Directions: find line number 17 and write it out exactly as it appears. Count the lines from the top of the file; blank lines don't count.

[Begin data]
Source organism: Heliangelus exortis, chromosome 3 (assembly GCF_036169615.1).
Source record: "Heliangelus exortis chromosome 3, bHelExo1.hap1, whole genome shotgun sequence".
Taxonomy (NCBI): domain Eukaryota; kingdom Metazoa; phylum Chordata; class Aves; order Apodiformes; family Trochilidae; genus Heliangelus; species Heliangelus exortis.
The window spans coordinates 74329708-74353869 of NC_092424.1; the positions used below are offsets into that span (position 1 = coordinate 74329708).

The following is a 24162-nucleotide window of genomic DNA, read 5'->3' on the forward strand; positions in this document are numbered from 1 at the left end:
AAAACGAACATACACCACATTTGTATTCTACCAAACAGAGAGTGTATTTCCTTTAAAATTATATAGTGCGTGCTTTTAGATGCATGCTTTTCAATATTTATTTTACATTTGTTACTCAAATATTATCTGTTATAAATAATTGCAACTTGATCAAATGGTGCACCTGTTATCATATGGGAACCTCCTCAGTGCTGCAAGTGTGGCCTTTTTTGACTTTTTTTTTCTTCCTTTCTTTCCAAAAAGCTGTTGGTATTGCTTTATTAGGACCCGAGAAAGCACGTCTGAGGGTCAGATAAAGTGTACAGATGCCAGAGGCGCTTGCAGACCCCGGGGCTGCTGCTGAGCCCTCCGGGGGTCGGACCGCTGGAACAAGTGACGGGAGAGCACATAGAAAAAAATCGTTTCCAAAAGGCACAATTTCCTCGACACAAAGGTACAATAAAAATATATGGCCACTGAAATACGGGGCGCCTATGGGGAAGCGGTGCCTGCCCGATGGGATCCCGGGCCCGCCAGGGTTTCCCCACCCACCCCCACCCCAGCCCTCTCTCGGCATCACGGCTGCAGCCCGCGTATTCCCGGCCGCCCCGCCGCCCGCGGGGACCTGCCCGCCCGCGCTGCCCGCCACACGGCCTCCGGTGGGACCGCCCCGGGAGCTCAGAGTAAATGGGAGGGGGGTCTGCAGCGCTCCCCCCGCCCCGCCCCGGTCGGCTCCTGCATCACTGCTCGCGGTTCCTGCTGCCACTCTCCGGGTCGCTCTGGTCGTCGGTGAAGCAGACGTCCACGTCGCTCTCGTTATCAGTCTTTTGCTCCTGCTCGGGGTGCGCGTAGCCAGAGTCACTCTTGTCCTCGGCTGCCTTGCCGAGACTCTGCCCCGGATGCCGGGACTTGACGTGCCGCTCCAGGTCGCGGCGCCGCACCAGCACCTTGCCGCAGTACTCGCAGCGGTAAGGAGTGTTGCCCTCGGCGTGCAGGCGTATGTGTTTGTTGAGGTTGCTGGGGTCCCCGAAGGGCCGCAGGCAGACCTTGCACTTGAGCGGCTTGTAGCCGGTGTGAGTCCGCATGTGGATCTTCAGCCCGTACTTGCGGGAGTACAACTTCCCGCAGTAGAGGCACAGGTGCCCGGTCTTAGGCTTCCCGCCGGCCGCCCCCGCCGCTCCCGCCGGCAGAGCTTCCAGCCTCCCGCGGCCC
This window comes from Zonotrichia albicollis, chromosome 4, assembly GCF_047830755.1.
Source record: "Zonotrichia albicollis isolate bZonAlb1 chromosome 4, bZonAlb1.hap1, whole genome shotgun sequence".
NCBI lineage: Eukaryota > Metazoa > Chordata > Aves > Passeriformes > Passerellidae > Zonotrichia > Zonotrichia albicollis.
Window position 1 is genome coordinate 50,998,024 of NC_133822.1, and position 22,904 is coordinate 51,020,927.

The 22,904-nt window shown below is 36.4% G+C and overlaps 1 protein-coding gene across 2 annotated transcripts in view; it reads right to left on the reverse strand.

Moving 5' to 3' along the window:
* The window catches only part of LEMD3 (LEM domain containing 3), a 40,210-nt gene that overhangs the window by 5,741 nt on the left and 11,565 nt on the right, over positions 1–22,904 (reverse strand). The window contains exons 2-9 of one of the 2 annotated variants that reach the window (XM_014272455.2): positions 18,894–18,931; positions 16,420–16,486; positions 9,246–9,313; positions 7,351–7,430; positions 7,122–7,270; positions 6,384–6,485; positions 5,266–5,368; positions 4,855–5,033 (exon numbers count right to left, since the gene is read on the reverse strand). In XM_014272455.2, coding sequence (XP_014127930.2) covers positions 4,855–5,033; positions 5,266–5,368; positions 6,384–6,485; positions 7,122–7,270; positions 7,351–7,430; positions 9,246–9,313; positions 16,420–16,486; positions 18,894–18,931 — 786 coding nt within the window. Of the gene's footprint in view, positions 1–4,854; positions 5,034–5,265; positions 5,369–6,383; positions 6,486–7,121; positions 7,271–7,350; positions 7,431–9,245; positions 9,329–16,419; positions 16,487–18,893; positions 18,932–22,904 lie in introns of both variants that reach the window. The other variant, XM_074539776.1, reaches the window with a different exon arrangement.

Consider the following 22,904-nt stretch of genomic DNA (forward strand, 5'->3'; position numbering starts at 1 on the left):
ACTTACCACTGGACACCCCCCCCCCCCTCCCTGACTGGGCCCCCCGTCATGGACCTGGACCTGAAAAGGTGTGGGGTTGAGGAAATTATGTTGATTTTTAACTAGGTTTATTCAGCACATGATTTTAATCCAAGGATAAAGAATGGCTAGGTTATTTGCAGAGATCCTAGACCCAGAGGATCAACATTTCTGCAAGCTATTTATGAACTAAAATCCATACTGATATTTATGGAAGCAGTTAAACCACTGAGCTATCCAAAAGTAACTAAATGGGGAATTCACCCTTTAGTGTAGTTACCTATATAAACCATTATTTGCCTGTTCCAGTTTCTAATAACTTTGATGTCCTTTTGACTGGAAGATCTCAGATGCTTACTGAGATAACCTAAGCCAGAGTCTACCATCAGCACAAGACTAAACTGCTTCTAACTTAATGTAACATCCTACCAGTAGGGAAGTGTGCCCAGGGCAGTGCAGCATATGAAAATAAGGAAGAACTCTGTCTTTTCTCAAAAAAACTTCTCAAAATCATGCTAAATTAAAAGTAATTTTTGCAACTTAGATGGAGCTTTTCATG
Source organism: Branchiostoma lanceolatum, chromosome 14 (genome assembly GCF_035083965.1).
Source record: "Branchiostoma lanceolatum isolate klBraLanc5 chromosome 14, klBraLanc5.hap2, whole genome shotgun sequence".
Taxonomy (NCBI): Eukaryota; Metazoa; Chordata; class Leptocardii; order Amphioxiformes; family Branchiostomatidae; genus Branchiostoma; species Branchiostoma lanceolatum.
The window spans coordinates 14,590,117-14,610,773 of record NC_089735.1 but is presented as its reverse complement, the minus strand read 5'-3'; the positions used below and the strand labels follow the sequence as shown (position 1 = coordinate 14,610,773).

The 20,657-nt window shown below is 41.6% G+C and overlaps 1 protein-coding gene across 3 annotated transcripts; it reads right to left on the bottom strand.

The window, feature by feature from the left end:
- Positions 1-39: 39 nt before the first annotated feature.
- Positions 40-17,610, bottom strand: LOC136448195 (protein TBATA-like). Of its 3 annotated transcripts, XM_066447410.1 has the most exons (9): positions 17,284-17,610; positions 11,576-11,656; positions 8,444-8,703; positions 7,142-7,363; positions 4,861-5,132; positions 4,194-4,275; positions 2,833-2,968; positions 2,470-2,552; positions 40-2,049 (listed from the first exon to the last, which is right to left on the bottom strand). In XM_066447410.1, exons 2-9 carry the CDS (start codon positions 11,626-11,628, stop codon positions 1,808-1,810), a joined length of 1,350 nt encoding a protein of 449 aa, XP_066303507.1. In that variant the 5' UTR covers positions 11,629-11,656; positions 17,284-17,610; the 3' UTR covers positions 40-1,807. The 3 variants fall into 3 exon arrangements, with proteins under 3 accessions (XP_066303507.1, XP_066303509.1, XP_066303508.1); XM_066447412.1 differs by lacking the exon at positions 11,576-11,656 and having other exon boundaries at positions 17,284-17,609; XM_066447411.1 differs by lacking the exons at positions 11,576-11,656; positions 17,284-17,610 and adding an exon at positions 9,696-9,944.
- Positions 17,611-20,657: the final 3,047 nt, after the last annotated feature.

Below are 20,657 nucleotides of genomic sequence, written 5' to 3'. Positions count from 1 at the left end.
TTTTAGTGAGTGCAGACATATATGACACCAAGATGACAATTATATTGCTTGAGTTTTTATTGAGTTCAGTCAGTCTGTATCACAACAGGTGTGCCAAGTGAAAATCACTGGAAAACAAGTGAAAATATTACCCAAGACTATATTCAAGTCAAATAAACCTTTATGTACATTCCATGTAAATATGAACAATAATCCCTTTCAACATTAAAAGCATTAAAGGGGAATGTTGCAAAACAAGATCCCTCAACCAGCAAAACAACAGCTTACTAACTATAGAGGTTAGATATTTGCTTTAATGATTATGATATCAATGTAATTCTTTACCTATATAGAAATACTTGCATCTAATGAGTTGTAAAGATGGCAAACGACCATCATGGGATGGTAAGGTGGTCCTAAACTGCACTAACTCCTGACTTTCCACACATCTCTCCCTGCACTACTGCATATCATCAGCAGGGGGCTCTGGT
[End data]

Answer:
Source record: "Branchiostoma lanceolatum isolate klBraLanc5 chromosome 14, klBraLanc5.hap2, whole genome shotgun sequence".